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Title: Decision and dependence : a defence of causal decision theory
Author: Bales, Adam Thomas
ISNI:       0000 0004 7224 6106
Awarding Body: University of Cambridge
Current Institution: University of Cambridge
Date of Award: 2017
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For several decades, causal decision theory (CDT) has been the orthodox version of philosophical decision theory. However, ever since CDT was first developed there have been those who have disputed the adequacy of this theory. Then, in the last decade and a half, opposition to this theory has intensified, with a vast array of novel objections to CDT emerging. As a result, the field of philosophical decision theory has splintered, with a large number of new versions of decision theory being developed to try to plug the gap left by the apparent collapse of CDT. However, in this thesis I will defend CDT against the objections raised against it and so dispute the need to develop a new version of decision theory. In doing so, I will address old challenges to CDT, based around Newcomb’s Problem and cases where CDT provides unstable guidance. These challenges have been around for some time. While existing solutions have been presented here, these have failed to fully resolve the disquiet that these objections raise. In this thesis, I will have more to say to resolve this disquiet so that we can set these old objections aside. In this thesis, I will also address new challenges to CDT, which have arisen in the past decade and a half. These challenges are based on appeals to quantum mechanics, prophecy, and the laws of nature, among other things. Many of these objections have not previously been addressed. However, I will argue that these challenges fail to appropriately construe CDT and so fail to truly undermine this theory. Causal decision theory, I will conclude, is a robust theory. As such, while there is much work to be done in philosophical decision theory this work involves building on, rather than replacing, CDT.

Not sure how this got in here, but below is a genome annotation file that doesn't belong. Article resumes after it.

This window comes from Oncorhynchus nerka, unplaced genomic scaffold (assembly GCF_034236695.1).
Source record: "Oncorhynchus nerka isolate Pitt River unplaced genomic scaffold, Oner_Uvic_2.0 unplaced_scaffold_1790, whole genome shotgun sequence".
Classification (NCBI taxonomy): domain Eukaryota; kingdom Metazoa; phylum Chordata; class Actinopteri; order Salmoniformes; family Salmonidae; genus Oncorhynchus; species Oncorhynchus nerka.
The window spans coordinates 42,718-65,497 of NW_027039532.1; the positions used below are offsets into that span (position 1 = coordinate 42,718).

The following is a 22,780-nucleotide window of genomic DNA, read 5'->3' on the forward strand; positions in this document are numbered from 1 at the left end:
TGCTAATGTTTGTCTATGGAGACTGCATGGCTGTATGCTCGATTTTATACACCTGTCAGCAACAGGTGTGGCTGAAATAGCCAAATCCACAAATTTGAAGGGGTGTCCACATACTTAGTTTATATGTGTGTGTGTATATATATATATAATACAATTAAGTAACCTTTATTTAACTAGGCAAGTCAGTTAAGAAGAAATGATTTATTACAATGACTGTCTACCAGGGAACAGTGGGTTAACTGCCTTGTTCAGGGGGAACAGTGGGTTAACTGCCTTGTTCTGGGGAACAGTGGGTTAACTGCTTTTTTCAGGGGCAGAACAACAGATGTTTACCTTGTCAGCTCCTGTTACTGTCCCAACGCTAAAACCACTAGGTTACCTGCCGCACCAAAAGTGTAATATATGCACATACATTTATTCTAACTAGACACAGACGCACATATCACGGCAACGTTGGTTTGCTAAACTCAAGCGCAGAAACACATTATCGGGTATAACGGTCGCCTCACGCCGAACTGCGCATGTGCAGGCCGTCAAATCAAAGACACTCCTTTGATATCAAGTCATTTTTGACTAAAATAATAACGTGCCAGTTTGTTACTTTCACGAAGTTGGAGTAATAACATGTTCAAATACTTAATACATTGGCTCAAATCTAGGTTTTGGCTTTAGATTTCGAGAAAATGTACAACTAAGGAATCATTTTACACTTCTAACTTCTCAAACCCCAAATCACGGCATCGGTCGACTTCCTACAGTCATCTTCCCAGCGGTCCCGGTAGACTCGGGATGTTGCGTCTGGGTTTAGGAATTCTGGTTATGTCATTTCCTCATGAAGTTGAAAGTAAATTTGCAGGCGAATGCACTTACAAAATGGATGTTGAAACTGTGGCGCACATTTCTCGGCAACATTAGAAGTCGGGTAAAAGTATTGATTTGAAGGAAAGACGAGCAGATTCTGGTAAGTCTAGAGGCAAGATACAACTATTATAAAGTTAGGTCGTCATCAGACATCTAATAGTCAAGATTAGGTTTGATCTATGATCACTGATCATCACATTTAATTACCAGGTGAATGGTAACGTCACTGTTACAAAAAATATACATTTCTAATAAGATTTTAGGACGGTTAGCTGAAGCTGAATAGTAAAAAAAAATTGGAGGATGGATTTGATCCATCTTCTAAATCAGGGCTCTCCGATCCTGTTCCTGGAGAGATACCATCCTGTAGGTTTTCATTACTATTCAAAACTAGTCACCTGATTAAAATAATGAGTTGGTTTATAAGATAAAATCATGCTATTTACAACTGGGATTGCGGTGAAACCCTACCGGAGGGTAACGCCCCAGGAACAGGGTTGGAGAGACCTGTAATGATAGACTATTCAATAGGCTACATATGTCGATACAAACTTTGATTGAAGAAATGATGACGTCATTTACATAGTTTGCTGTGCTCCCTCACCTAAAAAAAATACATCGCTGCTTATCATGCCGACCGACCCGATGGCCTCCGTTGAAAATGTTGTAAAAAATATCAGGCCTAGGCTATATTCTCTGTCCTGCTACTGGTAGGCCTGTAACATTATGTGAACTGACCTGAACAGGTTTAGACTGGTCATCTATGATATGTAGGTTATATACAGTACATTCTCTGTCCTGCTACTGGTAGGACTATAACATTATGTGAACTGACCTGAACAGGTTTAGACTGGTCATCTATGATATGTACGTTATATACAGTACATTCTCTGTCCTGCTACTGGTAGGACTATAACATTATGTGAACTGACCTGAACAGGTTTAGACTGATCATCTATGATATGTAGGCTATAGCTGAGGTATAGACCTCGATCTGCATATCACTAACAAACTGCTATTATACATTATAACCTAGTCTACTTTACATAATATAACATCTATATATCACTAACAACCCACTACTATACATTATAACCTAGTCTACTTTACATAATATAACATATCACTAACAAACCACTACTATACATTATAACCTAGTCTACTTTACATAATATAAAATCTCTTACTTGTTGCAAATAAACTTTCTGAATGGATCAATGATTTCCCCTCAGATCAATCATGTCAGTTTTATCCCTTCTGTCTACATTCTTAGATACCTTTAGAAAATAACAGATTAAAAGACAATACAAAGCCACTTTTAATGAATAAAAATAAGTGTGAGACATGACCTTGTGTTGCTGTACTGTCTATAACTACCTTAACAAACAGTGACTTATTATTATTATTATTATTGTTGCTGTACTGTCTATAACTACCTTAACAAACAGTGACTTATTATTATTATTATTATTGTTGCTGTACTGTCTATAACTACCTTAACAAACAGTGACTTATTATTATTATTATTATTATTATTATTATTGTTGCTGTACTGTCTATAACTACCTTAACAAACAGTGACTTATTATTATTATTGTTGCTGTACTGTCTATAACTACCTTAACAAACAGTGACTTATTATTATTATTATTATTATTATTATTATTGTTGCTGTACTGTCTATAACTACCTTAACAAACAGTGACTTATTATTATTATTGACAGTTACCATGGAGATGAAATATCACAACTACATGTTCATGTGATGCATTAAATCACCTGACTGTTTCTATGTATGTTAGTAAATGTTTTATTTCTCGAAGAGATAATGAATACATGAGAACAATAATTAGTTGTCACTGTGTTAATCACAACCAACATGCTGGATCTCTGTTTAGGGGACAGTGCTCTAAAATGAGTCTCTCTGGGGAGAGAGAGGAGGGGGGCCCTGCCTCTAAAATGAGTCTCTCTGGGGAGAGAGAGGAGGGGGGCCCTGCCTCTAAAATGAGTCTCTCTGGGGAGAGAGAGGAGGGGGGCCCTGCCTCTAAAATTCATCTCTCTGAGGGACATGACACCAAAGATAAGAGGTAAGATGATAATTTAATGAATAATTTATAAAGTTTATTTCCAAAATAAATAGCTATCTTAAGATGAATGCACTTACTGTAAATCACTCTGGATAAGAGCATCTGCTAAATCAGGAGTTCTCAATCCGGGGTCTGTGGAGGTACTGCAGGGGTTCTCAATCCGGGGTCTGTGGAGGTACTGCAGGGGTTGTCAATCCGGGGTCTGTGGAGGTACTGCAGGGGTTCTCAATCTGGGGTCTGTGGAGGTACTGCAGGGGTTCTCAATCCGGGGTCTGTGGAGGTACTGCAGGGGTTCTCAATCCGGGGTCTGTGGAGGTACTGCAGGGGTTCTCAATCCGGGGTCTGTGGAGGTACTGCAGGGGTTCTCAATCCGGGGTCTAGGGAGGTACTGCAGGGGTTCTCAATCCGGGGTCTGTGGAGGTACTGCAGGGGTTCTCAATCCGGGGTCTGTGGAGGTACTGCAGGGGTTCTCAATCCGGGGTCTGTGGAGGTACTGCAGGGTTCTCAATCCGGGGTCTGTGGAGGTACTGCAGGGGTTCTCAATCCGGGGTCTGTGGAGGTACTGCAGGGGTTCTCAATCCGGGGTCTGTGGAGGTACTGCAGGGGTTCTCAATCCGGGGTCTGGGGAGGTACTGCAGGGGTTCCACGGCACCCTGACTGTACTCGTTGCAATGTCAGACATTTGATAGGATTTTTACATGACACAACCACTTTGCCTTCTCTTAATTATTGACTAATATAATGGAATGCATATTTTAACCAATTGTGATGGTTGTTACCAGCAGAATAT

Supervisor: Holton, Richard ; Ahmed, Arif Sponsor: University of Cambridge
Qualification Name: Thesis (Ph.D.) Qualification Level: Doctoral
Keywords: Decision Theory ; Newcomb's Problem ; Causal Decision Theory ; Rationality